In pre-industrial times, there is evidence of scrap bronze and other metals being collected in Europe and melted down for continuous reuse. Paper recycling was first recorded in 1031 when Japanese shops sold repulped paper. In Britain dust and ash from wood and coal fires was collected by “dustmen” and downcycled as a base material for brick making. These forms of recycling were driven by the economic advantage of obtaining recycled materials instead of virgin material, and the need for waste removal in ever-more-densely populated areas. 

A considerable investment in recycling occurred in the 1970s due to rising energy costs. Recycling aluminium uses only 5% of the energy of virgin production. Glass, paper and other metals have less dramatic but significant energy savings when recycled. Although consumer electronics have been popular since the 1920s, recycling them was almost unheard of until early 1991. The first electronic waste recycling scheme was implemented in Switzerland, beginning with collection of old refrigerators, then expanding to cover all devices. Later in the 21st century recycling became associated with moral principle and duty as recycling helps in protecting our environment.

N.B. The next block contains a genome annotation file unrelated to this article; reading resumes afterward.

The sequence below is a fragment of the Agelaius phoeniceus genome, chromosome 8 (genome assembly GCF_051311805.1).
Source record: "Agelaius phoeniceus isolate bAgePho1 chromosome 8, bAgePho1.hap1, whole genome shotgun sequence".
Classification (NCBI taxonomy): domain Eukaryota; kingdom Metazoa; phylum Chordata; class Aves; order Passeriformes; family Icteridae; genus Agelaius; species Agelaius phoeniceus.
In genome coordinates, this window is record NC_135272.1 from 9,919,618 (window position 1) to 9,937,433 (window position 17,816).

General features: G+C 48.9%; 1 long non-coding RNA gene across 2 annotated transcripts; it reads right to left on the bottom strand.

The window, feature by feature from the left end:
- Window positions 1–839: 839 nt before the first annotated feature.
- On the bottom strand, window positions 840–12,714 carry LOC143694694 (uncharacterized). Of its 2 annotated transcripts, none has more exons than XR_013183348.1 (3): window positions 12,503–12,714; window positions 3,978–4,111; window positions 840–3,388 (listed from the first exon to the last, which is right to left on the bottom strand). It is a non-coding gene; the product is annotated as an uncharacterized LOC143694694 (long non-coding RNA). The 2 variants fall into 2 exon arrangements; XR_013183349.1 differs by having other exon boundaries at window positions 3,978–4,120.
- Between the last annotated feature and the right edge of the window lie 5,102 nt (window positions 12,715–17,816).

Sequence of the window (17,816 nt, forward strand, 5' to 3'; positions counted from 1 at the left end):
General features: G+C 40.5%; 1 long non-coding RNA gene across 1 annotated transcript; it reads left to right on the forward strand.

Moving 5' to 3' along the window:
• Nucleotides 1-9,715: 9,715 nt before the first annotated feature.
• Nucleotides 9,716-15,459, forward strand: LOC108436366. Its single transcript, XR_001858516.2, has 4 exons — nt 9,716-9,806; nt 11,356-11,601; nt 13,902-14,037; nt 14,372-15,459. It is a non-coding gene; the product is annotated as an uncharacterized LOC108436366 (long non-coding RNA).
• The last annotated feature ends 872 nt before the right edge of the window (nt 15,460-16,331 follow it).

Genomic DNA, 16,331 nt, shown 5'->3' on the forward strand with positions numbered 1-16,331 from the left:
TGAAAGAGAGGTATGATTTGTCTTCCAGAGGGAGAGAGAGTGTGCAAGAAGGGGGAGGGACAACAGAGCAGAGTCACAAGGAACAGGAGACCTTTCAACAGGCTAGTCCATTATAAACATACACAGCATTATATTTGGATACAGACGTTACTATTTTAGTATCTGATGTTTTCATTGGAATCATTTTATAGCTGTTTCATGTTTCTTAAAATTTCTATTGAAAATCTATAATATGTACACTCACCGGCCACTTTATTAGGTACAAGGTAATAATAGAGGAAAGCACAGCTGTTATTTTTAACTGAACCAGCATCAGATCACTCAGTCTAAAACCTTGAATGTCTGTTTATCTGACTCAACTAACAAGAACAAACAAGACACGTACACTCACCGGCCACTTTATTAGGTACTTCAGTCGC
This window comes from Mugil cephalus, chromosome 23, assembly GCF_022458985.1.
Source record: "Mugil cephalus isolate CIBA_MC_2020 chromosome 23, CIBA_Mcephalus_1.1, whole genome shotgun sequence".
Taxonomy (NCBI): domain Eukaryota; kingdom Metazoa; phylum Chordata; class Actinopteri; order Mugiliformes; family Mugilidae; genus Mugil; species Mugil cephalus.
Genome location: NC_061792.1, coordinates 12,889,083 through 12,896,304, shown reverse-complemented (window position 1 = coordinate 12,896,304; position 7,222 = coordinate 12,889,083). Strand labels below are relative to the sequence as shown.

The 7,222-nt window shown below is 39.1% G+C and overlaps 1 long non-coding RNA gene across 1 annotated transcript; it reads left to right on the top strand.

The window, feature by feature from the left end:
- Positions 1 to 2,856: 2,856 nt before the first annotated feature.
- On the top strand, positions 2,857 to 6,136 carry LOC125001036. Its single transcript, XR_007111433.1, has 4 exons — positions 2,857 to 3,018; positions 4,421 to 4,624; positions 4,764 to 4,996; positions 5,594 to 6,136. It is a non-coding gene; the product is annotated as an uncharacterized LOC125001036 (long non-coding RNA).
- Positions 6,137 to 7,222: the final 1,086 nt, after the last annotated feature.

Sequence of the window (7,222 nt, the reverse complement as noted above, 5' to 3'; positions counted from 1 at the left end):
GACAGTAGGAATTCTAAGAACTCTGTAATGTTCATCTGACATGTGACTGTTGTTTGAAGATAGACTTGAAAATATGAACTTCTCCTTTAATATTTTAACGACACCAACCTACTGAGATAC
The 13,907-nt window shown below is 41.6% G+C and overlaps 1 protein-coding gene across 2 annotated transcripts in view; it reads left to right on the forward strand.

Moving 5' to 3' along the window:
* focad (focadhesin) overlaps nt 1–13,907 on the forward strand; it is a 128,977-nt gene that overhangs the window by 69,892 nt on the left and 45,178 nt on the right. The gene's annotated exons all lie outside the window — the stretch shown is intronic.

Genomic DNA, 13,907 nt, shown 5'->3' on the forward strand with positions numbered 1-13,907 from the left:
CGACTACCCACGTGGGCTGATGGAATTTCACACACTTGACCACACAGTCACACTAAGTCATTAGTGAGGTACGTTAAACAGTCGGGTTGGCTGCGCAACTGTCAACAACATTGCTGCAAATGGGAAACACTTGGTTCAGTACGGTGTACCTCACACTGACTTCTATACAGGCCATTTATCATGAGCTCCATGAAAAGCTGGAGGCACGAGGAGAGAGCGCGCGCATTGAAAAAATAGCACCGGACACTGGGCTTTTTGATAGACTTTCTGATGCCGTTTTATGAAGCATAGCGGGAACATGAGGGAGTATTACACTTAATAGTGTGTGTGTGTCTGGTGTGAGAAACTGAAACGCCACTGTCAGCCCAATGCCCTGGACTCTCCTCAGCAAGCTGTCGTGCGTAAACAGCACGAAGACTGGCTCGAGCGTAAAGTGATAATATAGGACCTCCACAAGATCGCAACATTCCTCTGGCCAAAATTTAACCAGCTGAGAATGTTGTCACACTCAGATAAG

National Recycling Day was originally started back in 1997 by the National Recycling Coalition. This day is declared each year in the United States by Presidential Proclamation, which encourages Americans to recycle and is nationally-recognized. In 2009, National Recycling Day was hosted by the Keep America Beautiful initiative. To continue contributing to progress in recycling, the United States Environmental Protection Agency (EPA) encourages every person in America to recycle right – not only on National Recycling Day, but on every day of the year! 


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National Recycling Day Significance: